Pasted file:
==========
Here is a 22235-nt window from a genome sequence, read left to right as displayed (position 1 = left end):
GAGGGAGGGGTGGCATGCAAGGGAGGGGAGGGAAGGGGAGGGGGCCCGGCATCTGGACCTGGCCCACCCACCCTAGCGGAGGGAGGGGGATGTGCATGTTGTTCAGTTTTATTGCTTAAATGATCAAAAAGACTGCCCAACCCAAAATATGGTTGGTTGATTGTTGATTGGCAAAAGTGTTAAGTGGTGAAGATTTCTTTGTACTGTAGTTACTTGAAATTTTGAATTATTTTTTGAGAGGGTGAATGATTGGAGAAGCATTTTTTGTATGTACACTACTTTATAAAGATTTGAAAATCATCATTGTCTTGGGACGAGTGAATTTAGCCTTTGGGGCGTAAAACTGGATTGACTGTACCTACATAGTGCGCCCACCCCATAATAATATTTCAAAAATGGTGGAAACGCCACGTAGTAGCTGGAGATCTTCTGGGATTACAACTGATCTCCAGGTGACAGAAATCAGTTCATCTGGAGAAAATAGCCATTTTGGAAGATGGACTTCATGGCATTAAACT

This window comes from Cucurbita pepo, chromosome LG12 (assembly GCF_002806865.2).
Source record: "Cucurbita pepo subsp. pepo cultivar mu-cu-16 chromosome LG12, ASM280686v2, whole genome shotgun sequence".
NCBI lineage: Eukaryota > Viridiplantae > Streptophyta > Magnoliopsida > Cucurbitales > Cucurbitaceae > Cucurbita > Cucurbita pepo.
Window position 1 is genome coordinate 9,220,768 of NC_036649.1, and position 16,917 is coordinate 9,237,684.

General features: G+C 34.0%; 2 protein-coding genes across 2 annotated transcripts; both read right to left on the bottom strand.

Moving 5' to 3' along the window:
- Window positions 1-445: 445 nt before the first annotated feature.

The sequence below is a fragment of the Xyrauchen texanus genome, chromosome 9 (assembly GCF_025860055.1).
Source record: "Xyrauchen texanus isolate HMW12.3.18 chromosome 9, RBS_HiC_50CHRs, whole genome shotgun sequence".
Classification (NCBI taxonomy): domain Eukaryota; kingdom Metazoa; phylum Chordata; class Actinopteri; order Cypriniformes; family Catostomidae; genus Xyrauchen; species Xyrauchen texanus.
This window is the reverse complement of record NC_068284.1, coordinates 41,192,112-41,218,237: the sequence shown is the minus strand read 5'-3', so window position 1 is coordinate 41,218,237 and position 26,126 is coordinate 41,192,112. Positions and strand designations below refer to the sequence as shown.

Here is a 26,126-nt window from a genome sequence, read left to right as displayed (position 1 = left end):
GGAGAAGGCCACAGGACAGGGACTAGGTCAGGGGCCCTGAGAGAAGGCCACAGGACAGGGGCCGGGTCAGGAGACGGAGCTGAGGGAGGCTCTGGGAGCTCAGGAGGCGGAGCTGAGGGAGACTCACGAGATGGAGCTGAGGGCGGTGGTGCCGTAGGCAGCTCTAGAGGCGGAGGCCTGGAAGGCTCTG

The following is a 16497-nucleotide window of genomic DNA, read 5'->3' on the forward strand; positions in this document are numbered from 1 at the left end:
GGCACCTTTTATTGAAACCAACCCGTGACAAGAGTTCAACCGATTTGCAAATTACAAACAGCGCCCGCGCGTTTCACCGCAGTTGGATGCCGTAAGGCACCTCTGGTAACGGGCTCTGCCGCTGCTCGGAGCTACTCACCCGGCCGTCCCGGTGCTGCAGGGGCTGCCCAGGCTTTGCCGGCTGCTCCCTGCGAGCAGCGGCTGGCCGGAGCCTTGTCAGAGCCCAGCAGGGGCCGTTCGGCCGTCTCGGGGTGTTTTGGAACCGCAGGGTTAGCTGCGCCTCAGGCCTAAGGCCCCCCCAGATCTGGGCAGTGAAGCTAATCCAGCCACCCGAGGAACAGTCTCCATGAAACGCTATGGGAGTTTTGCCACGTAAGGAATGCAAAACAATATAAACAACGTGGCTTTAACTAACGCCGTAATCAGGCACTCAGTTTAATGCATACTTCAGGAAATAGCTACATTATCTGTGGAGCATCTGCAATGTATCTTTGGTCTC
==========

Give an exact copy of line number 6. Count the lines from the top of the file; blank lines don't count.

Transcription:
Window position 1 is genome coordinate 9,220,768 of NC_036649.1, and position 16,917 is coordinate 9,237,684.